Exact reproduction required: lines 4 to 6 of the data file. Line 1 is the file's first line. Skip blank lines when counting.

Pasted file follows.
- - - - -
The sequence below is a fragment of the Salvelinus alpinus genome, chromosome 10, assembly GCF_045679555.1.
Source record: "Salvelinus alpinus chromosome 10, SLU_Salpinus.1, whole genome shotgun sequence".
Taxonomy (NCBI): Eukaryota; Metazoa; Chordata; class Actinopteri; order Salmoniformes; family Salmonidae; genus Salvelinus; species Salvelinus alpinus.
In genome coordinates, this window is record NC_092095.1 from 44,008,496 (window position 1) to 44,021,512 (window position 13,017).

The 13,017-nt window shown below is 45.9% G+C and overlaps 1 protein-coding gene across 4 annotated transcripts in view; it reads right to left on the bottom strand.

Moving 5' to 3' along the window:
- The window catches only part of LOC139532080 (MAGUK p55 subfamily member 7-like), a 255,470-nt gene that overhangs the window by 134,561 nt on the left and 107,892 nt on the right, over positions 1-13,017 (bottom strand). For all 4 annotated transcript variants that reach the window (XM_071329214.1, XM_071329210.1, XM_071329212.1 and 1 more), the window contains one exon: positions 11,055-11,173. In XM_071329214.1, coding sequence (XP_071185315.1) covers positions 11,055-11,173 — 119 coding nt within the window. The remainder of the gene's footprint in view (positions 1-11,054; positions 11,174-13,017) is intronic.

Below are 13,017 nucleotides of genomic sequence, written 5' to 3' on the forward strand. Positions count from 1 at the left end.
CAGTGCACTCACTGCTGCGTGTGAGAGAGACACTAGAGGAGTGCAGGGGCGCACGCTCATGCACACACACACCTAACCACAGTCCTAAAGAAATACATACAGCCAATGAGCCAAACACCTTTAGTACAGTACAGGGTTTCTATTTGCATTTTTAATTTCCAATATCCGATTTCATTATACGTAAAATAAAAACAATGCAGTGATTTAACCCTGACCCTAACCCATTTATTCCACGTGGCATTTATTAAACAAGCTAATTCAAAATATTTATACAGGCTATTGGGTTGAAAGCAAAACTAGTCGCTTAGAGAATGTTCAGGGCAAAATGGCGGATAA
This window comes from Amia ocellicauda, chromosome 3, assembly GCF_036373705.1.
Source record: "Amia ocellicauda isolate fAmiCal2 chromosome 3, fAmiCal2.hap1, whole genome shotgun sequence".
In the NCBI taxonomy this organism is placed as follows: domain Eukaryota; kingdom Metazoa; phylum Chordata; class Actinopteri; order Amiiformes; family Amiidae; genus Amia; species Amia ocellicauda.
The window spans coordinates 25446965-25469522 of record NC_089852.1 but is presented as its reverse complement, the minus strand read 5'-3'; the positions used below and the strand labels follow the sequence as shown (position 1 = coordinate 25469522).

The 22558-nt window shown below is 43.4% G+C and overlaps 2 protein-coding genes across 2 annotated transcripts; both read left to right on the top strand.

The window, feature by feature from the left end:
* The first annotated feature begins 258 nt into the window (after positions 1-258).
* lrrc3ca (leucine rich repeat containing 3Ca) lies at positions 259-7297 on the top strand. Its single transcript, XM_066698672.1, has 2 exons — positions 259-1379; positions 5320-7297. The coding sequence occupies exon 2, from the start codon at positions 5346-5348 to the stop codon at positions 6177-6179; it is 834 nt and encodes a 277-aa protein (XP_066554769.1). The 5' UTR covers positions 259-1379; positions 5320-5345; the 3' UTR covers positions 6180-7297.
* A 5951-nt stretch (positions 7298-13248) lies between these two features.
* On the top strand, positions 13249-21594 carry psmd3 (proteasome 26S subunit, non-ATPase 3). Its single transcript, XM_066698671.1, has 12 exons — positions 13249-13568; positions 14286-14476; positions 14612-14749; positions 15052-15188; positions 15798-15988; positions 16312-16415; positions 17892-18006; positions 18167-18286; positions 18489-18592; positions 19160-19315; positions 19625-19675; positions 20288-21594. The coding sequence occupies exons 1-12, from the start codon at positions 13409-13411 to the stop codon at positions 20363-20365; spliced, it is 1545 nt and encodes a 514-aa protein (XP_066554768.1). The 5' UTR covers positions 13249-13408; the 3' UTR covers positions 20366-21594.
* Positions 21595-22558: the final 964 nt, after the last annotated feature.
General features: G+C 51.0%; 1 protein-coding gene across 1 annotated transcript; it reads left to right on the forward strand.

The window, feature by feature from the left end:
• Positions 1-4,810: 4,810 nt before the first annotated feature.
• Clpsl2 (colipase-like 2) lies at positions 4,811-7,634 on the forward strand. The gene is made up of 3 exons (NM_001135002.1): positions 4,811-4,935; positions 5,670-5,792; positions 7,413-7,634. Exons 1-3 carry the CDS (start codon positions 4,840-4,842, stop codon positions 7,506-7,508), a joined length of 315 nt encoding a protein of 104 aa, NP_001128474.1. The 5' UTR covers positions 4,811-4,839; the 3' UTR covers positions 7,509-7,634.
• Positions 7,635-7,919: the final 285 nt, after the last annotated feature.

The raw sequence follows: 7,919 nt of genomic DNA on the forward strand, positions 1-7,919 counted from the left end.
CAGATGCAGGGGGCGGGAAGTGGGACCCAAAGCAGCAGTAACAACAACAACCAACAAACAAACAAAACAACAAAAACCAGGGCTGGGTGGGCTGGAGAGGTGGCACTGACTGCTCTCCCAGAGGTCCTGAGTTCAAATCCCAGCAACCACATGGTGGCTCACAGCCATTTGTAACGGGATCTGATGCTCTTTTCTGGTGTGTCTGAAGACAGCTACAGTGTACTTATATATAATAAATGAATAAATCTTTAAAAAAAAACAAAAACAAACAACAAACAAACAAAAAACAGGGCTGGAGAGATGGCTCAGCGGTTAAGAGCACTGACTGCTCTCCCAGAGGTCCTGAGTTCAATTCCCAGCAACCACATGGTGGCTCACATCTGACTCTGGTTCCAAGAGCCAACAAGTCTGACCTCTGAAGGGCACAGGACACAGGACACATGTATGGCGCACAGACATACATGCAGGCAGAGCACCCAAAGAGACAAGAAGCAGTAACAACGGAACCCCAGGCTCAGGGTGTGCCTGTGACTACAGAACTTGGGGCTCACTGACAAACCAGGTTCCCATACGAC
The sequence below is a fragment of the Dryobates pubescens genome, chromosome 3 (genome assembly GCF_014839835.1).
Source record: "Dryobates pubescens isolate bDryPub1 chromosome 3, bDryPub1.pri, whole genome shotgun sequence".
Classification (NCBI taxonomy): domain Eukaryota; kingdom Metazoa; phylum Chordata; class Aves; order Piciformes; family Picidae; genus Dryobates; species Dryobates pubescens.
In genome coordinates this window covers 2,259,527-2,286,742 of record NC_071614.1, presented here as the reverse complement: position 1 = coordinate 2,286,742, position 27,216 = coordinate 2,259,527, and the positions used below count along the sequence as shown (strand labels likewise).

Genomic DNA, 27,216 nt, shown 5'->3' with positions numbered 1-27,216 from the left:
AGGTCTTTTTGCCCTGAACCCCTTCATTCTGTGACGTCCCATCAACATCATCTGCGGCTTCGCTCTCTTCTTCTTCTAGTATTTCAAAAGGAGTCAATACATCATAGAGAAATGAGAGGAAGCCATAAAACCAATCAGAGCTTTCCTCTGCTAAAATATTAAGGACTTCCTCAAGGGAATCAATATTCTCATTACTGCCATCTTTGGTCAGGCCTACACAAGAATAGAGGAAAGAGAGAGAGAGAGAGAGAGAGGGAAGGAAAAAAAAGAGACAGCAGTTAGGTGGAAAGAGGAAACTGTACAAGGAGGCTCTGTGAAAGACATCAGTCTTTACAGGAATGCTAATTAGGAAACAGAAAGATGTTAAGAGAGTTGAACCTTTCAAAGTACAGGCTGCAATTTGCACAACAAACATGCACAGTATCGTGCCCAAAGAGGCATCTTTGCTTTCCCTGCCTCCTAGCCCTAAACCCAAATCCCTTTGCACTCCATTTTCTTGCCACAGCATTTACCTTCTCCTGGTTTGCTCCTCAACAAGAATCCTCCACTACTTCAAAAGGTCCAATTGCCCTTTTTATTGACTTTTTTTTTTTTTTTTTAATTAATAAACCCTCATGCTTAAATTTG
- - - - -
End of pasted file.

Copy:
In genome coordinates, this window is record NC_092095.1 from 44,008,496 (window position 1) to 44,021,512 (window position 13,017).

The 13,017-nt window shown below is 45.9% G+C and overlaps 1 protein-coding gene across 4 annotated transcripts in view; it reads right to left on the bottom strand.

Moving 5' to 3' along the window: